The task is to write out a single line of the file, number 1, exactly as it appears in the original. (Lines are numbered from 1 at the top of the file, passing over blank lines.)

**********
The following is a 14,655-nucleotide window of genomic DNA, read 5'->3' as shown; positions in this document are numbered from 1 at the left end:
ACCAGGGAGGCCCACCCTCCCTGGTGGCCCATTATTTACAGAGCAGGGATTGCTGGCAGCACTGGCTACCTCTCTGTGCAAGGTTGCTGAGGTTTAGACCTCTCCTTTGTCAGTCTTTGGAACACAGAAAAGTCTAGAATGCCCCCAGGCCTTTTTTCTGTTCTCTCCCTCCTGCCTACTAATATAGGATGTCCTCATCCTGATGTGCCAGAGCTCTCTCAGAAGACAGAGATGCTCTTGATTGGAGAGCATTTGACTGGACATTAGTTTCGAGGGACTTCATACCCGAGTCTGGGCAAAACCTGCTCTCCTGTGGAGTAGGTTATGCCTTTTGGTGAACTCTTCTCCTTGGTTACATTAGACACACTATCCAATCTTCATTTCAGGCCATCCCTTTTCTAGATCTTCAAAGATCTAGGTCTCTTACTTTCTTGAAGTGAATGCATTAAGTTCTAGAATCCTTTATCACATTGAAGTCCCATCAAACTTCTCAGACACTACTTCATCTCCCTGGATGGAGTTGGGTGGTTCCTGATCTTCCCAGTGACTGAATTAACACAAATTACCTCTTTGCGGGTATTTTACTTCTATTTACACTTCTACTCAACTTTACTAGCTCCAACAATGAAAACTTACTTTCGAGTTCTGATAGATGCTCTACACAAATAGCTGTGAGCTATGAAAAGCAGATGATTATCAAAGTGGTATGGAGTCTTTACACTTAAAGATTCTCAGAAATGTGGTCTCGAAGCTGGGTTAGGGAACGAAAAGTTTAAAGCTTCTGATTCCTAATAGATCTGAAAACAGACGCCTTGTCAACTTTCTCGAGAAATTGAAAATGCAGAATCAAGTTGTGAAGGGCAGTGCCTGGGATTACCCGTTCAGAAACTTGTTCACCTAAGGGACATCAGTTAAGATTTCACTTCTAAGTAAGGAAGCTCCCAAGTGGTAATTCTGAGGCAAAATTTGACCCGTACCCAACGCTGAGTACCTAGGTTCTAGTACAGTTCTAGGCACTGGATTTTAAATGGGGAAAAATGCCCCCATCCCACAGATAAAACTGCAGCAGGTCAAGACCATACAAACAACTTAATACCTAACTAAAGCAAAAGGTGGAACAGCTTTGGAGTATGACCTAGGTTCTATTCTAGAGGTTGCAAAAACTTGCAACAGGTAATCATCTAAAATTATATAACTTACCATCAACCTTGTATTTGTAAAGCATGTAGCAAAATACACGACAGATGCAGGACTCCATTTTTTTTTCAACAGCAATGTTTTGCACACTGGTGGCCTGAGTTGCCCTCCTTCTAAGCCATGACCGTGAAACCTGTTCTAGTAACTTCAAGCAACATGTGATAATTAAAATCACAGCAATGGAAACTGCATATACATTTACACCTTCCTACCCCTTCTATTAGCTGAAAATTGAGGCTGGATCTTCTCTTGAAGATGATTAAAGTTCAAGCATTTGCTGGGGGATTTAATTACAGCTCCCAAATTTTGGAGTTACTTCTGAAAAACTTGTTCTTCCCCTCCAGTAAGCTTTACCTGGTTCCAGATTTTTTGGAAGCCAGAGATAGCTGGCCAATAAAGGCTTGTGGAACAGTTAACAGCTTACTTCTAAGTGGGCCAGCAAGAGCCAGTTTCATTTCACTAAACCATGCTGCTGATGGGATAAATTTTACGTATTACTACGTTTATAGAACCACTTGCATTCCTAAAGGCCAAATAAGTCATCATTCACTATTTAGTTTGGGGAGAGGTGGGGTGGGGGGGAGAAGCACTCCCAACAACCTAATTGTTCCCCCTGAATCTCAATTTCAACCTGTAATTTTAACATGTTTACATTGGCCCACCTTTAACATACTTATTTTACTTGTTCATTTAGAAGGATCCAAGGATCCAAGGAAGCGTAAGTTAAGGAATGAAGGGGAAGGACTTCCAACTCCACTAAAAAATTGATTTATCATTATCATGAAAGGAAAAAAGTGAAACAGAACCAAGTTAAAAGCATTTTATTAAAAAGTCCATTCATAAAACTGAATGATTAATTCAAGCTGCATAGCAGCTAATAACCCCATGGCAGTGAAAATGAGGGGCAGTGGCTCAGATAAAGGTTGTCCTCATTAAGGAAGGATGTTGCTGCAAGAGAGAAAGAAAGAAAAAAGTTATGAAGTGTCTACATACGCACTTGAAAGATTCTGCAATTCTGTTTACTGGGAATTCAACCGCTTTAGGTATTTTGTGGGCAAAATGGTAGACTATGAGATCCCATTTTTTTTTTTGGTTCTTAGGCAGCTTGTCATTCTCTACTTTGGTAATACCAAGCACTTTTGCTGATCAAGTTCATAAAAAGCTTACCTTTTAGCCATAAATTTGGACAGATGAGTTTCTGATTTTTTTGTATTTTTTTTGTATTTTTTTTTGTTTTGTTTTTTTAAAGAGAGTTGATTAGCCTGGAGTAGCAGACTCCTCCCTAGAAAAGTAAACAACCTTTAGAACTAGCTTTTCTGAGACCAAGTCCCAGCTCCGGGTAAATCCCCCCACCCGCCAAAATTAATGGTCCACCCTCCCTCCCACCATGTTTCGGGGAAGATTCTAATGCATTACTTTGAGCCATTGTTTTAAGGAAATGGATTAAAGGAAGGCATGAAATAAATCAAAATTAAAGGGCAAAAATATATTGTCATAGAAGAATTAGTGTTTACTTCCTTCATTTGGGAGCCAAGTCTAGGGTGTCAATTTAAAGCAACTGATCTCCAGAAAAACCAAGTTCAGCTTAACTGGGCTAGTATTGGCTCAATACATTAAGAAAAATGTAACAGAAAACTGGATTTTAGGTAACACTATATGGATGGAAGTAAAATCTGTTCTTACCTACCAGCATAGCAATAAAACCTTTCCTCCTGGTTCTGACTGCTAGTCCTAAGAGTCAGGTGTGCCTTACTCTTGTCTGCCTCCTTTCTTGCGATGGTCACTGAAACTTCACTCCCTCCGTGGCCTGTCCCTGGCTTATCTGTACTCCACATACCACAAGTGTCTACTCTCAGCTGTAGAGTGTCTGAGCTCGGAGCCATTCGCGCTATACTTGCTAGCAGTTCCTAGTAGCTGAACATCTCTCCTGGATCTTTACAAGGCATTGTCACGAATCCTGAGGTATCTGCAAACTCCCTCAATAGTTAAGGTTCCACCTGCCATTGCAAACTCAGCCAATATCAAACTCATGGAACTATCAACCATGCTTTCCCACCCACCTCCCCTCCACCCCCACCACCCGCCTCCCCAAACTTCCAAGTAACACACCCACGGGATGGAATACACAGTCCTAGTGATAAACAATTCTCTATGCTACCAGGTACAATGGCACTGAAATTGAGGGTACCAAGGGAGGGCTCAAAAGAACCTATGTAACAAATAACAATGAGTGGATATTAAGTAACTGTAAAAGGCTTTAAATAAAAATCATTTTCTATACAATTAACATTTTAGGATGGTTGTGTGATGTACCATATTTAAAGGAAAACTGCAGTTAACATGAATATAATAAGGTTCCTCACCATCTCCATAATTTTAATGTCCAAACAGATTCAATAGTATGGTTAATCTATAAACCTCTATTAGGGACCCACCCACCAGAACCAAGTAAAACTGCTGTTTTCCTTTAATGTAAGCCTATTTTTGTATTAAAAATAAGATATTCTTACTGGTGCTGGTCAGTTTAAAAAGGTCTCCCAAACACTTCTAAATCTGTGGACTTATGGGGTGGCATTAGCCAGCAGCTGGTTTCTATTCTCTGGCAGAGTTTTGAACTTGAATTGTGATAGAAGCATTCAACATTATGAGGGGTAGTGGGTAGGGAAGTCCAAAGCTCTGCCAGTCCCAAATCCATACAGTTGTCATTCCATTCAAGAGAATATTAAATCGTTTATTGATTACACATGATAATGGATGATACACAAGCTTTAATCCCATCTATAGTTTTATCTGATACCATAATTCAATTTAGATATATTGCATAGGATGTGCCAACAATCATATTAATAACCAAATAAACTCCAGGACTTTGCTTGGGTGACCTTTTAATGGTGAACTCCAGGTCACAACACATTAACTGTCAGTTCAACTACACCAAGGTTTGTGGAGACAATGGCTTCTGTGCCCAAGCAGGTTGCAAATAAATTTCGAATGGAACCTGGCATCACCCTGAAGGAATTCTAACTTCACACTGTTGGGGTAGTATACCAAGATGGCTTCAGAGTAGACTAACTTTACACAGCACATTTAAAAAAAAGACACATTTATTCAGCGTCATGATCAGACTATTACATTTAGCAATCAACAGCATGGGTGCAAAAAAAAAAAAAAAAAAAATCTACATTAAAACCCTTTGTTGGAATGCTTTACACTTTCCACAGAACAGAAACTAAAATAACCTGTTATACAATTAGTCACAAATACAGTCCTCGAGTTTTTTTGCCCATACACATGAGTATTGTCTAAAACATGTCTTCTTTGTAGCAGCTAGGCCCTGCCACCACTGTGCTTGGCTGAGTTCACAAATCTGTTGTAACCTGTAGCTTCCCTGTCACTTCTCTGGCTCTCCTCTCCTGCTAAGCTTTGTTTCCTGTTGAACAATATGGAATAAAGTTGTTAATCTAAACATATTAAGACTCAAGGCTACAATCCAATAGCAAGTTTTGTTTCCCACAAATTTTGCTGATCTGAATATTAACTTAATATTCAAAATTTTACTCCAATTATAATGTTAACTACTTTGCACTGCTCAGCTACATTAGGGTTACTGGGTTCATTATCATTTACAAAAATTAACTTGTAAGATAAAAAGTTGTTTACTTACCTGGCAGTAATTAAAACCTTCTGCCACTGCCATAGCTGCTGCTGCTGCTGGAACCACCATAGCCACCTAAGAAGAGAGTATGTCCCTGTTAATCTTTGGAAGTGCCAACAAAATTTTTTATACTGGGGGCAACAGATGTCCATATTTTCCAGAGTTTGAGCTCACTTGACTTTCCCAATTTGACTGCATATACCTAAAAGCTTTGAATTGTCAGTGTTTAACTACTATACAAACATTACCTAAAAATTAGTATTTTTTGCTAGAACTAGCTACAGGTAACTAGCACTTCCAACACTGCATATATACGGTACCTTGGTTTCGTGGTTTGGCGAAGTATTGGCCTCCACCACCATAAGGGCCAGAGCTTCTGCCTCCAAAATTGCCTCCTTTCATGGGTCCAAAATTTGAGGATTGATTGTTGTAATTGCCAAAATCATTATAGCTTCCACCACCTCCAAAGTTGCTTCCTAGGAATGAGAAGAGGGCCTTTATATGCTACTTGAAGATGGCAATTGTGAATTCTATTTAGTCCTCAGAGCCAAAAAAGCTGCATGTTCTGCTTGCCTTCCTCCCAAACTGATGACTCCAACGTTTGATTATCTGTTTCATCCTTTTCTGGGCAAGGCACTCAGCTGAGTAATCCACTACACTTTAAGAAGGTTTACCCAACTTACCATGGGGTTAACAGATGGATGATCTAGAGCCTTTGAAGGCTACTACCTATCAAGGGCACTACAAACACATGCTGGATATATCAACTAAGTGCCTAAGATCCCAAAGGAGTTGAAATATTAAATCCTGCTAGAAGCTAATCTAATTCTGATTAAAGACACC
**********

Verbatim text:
The following is a 14,655-nucleotide window of genomic DNA, read 5'->3' as shown; positions in this document are numbered from 1 at the left end: